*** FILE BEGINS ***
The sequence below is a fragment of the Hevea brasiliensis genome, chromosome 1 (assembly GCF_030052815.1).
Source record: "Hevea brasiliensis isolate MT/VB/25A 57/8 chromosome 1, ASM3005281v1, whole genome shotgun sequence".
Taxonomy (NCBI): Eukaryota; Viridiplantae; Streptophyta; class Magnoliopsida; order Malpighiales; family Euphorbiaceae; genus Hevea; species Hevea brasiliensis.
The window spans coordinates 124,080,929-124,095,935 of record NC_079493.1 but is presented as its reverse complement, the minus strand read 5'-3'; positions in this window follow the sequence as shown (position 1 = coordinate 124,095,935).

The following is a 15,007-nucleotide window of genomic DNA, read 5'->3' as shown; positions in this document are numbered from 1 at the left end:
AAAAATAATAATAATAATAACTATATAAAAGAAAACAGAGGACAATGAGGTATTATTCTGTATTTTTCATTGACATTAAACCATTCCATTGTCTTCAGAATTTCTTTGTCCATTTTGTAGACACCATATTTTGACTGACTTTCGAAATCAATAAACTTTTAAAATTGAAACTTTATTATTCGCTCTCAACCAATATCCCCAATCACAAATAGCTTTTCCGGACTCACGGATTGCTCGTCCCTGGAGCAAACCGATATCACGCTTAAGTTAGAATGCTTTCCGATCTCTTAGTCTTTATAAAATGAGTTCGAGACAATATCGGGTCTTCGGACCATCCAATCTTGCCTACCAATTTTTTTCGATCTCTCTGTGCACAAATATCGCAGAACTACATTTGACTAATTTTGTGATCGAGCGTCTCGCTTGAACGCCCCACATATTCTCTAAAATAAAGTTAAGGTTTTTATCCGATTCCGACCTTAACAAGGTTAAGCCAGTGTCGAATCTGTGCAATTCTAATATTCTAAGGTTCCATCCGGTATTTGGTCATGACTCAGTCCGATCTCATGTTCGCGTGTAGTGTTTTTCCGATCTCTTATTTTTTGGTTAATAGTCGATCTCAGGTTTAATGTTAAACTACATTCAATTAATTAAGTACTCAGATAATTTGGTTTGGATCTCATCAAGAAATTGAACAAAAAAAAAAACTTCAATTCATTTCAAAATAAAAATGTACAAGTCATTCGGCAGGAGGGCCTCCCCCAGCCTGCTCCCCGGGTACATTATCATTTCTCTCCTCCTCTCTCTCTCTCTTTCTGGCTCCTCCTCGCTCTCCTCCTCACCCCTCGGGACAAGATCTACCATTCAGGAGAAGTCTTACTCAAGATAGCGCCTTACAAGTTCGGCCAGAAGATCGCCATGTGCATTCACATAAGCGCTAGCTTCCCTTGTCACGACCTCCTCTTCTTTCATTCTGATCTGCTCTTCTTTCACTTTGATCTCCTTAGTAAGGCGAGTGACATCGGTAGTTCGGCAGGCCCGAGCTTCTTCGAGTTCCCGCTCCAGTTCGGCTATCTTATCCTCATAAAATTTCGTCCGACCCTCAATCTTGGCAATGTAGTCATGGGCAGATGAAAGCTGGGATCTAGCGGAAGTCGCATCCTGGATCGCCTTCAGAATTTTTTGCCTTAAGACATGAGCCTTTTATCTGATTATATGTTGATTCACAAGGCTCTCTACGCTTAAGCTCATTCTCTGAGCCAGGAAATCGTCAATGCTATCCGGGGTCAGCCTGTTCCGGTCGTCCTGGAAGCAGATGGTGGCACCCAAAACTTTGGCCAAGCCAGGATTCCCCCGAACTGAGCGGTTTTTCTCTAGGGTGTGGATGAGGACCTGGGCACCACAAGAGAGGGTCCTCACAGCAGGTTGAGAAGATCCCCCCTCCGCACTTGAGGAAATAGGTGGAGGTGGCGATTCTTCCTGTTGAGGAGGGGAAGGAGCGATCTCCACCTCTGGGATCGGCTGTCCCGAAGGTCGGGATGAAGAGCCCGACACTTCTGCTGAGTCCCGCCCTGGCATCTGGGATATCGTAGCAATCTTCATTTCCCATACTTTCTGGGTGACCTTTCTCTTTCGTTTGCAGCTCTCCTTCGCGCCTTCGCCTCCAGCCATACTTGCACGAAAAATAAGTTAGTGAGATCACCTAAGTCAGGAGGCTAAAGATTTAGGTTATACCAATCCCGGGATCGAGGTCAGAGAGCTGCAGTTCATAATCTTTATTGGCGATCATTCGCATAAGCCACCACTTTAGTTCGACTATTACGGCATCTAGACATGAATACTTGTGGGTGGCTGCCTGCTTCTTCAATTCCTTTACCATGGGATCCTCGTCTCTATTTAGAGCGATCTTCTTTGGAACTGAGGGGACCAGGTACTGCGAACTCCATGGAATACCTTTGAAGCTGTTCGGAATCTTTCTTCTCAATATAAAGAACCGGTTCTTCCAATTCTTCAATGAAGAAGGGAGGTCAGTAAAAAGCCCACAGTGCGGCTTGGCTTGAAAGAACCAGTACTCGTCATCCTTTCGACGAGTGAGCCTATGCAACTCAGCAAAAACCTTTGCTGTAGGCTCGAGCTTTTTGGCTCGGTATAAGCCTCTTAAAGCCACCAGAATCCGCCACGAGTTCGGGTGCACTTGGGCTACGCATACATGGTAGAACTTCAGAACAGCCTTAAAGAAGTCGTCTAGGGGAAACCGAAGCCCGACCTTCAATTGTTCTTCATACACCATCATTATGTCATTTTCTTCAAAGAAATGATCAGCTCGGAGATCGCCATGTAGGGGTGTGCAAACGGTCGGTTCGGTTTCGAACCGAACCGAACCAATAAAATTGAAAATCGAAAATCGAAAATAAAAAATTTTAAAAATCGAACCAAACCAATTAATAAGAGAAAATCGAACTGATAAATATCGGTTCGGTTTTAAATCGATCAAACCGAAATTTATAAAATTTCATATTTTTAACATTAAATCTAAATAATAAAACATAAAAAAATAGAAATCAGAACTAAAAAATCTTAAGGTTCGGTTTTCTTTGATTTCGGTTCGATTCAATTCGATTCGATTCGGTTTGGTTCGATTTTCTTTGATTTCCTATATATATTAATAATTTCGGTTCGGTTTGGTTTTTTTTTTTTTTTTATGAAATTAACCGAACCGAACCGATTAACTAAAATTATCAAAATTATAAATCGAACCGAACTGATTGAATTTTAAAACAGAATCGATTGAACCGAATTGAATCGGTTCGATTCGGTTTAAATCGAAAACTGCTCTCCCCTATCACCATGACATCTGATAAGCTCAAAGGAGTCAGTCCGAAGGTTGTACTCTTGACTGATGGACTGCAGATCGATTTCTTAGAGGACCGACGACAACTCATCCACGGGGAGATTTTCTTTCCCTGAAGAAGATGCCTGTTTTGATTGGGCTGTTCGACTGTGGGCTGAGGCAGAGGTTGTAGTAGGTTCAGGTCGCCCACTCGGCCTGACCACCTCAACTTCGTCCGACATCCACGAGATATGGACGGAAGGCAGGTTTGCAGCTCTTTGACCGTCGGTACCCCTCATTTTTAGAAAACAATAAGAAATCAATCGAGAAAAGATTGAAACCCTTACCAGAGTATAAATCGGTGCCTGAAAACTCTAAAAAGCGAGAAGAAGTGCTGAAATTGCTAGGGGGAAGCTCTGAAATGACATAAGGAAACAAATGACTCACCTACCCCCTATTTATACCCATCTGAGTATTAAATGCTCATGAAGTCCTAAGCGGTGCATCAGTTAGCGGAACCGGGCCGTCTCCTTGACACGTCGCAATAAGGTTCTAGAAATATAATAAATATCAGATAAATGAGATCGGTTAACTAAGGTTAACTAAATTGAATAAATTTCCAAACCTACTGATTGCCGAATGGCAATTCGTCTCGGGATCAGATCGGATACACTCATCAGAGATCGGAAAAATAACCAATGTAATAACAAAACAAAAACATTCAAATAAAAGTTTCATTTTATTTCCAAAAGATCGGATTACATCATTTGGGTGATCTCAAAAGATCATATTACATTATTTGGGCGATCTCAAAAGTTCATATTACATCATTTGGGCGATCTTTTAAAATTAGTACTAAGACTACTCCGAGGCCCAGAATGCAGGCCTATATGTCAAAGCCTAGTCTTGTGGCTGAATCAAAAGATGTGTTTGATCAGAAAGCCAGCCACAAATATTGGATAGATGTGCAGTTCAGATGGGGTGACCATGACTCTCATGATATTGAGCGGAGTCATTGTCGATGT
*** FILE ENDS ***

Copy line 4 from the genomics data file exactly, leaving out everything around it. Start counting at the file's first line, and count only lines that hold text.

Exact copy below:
The window spans coordinates 124,080,929-124,095,935 of record NC_079493.1 but is presented as its reverse complement, the minus strand read 5'-3'; positions in this window follow the sequence as shown (position 1 = coordinate 124,095,935).